Ohio Money laundering Laws & Charges + Statute of Limitations

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The crime of money laundering in Ohio refers to a situation wherein a group of people, or organized network engage in activities designed to convert the cash that is created or obtained through illicit activities so that it appears to be legitimate money that comes from lawful sources. In many circumstances, money laundering is a common issue with many organized crime syndicates and racketeering groups.

Many criminal groups use businesses as a front to appear legitimate and lawful, so that they can create a respectable paper trail that allows the money they would otherwise obtain through criminal means to be used for everyday purchases. Most money laundering charges in Ohio include a consideration of matters, such as racketeering, conspiracy, and other federal crimes.

Laws and Penalties

In Ohio, money laundering is considered as a very serious offense, particularly if a conviction is made alongside others, such as conspiracy and racketeering. If you are convicted or accused of laundering money, then you might have to defend yourself also in an investigation against organized crime or international terrorism.

The guidelines for penalties regarding money laundering are provided by the United States code, and maximum sentences depend largely on the type of violation that was conducted, as well as any aggravating factors. Another point to consider may be the amount of money that was involved within the illicit transactions. Typically, the maximum sentences for any act of money laundering on a federal level will include a sentence in prison that lasts for a period of up to twenty years, and a fine that has a general maximum of $500,000. Importantly, it’s worth noting that the fine can be adjusted to twice as much of the value of the currency obtained during the laundering.

Federal and state money laundering laws are different in regards to the potential penalties that are associated with them. However, regardless of whether it is on a federal level, or a conviction in Ohio, most convictions will result in probation, prison, and fines.

Most money laundering is charged as a felony offense, but some states do allow for the charge of it as a misdemeanor, which means that a jail sentence will only be up to one-year long. However, in other circumstances, where a laundering conviction comes upon a person who has a history as an offender, or is found to have been a part of a long-lasting criminal enterprise, the sentence can be over 35 years. Probation sentences are also very common in money laundering penalties, and courts often impose that the sentences must last a specific amount of time. In some cases, a person convicted of money laundering may be given a prison sentence which is followed by a sentence of probation.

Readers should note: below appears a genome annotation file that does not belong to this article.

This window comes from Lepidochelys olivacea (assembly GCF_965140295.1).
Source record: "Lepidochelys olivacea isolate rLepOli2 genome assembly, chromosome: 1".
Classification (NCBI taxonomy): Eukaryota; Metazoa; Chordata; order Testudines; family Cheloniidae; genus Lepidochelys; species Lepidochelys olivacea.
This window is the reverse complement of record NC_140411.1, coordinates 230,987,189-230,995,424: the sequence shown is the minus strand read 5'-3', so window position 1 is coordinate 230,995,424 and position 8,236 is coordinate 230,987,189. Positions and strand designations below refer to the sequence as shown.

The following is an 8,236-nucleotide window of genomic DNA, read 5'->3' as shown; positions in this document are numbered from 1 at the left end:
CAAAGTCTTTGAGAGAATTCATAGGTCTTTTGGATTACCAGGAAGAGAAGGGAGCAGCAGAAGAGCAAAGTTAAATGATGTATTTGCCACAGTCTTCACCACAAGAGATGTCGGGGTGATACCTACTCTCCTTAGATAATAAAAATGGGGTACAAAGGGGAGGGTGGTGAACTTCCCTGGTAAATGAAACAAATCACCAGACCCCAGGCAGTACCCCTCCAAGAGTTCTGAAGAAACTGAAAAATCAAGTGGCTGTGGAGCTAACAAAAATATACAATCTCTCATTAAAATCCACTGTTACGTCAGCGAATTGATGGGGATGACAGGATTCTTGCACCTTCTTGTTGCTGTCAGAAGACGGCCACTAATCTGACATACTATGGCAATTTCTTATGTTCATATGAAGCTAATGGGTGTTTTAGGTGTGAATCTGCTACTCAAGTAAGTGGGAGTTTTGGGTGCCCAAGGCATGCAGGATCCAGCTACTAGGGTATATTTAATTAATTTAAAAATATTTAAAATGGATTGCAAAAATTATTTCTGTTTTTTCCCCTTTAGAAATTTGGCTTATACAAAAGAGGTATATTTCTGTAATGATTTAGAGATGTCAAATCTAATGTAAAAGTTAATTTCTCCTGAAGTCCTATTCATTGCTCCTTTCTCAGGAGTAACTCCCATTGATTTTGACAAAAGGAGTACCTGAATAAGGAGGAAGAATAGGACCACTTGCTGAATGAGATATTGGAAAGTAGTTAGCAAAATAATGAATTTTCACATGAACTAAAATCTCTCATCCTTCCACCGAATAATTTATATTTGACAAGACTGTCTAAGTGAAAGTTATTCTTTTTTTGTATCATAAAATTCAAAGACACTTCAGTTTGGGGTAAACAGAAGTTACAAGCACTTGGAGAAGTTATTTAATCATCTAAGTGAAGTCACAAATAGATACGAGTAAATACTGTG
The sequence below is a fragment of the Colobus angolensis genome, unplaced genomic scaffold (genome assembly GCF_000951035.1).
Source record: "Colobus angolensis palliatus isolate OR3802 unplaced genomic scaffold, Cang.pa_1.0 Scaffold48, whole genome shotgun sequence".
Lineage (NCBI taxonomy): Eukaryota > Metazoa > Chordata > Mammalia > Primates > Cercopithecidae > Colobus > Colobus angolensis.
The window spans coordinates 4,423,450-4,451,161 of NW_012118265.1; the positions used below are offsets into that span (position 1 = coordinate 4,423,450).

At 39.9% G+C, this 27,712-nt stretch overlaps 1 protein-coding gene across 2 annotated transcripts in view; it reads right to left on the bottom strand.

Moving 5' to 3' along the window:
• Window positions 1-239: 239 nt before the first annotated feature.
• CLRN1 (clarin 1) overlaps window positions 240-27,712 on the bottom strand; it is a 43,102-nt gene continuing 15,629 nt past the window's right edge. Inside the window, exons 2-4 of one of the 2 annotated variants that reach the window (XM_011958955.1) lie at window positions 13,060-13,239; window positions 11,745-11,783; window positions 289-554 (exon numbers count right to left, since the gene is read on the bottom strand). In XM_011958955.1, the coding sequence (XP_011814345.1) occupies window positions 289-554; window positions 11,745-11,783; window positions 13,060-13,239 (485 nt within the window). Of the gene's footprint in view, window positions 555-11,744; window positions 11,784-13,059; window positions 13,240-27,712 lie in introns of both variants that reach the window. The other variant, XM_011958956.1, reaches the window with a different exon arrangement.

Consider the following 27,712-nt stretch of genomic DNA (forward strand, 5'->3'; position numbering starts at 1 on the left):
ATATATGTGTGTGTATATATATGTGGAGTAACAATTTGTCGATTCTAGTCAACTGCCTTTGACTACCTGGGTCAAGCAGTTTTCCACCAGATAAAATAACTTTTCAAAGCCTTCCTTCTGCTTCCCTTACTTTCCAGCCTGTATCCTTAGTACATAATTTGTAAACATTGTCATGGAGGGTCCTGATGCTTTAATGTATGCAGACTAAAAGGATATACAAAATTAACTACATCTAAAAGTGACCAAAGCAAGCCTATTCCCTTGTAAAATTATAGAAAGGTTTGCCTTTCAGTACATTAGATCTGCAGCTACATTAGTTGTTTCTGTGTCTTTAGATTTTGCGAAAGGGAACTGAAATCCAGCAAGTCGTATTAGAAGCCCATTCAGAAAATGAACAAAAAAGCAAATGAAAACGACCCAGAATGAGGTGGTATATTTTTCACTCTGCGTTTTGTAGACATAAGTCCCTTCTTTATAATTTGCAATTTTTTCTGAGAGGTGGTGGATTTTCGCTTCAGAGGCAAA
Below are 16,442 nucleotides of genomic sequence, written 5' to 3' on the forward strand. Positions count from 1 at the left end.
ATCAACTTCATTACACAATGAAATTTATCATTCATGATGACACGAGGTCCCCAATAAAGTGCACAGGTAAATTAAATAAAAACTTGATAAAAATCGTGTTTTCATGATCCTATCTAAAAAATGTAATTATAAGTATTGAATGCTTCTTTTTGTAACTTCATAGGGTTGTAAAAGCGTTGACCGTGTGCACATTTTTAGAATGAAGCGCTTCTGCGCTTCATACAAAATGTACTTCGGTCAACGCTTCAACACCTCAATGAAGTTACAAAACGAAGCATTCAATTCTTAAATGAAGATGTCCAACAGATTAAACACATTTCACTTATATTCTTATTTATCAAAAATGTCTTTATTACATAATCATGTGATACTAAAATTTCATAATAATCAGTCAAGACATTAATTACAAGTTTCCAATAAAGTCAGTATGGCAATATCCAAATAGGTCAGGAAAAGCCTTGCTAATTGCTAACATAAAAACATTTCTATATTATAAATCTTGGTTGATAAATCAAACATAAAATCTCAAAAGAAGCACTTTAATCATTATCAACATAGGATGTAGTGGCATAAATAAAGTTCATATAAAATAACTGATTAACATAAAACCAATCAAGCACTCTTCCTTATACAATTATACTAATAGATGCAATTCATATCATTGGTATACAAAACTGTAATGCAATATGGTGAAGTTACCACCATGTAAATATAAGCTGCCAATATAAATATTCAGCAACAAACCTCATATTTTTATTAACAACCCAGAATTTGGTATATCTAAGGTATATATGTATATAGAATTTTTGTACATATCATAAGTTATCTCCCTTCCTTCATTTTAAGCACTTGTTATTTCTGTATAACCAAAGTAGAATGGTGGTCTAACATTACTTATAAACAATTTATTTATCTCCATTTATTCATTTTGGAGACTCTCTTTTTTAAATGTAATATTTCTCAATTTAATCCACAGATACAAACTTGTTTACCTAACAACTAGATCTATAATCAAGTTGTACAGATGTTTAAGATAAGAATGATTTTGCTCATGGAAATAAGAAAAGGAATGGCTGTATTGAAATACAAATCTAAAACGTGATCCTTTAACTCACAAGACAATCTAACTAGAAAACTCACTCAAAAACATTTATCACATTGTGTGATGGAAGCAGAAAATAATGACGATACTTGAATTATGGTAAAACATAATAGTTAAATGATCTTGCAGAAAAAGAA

Money Laundering Defenses

If you are charged with money laundering in the state of Ohio, you will have the right to speak to a lawyer and create a defense in your name so that you can hopefully dismiss the charge or lower the penalties that you receive. The most common defenses used in money laundering cases include:

  • A defense that suggests that the defendant was unaware that the money received was obtained illegally. For example, if the defendant can prove that he wasn’t aware that a criminal organization was in place, he cannot be charged with money laundering.
  • Defense lawyers may also point out that their client had no intent to support or carry out criminal behavior in an attempt to launder money. A lack of intent can also suggest that the defendant had no intention to conceal the money that is being receiving for any reason, or did not try to hide that the proceeds earned might have been gotten through criminal conduct.
  • Finally, legal professionals in Ohio might suggest that the defendant had been somehow entrapped by law enforcement officials, and thereby forced into a money laundering set of circumstances. This strategy means that lawyers are required to prove that the behavior of officials in law enforcement pushed the accused to engage in activities without their consent.

Statute of Limitations

In federal circumstances, a money laundering case cannot be brought to court, and defendants cannot be prosecuted or subjected to any penalty for an offense after five years within the time in which that offense was committed. However, this statute changes if the offense is deemed to be a capital one, or is linked to acts of terrorism or other areas of organized crime that might have longer statutes.

Ohio Money Laundering Cases